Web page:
Within the MoHFW budget there is a lopsided allocation in favour of hi-tech treatments like stents that are called “tertiary,” and less on primary and secondary treatment. In a paper titled “Health Care Financing Reforms in India” published in 2012, Govinda Rao of the National Institute of Finance and Public Policy has pointed out that the National Health Policy had placed a target of 10 percent expenditures on tertiary care but the actual is 28 percent. Once again, the MNCs are the beneficiaries of these expenditures.

As pointed out by Govinda Rao, most of the government health expenditures are used up in paying salaries to government health workers. I have not been able to access the share of salaries in the health expenditures of the Union Government, however, the share was 83 percent in Madhya Pradesh and Orissa.

One step towards the correction of these anomalies in MoHFW, as suggested by advisor to NITI Aayog Rakesh Sarwal, is that the Central Government Health Service should be converted into a Universal Health Service so that the expenditure on government employees and people becomes equal. Second to increase the allocations of AYUSH and reduce those of tertiary treatment. The third step is to fix a maximum ratio of salaries in the health budget and, in case of a budget crunch, reduce the salaries of government health workers. No purpose is achieved by paying them salaries without any medicines to dispense and beds to treat.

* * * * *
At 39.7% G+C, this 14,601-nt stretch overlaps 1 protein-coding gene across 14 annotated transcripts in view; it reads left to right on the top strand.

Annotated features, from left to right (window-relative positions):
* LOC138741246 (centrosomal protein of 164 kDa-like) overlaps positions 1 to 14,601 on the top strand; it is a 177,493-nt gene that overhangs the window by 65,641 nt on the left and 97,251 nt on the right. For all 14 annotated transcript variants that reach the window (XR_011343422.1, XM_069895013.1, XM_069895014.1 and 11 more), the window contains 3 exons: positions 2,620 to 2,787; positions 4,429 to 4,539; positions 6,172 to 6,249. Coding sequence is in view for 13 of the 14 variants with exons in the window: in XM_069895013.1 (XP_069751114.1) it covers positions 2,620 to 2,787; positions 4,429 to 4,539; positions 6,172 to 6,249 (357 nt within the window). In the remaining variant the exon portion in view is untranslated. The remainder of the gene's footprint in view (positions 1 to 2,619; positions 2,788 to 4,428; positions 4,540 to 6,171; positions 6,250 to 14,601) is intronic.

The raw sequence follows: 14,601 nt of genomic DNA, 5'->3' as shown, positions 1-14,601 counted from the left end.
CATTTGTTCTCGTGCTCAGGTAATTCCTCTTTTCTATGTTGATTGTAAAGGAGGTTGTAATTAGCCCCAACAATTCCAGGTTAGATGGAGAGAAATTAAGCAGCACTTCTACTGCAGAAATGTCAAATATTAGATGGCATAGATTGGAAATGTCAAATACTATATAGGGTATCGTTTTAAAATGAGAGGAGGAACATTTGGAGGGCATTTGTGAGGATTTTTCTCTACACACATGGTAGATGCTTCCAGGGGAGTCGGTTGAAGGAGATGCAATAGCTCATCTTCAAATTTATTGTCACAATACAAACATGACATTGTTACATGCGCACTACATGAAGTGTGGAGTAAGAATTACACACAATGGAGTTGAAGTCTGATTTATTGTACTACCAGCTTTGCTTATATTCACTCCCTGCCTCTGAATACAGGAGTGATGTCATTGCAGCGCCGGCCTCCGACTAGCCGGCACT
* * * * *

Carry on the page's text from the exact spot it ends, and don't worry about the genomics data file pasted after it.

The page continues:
The second area of our health system is preventive care which includes vaccinations. A problem here—in respect of COVID-19—is that the virus is changing rapidly. Therefore, a vaccine against the virus of yesterday may not be effective against the virus of tomorrow. Another problem is that the performance of our preventive health within MoHFW is unsatisfactory. Govinda Rao says that the only seven percent children do not get measles’ vaccination in South America against 30 percent in India. I think MoHFW will not be able to deal with COVID-19 by the vaccination route for both these reasons.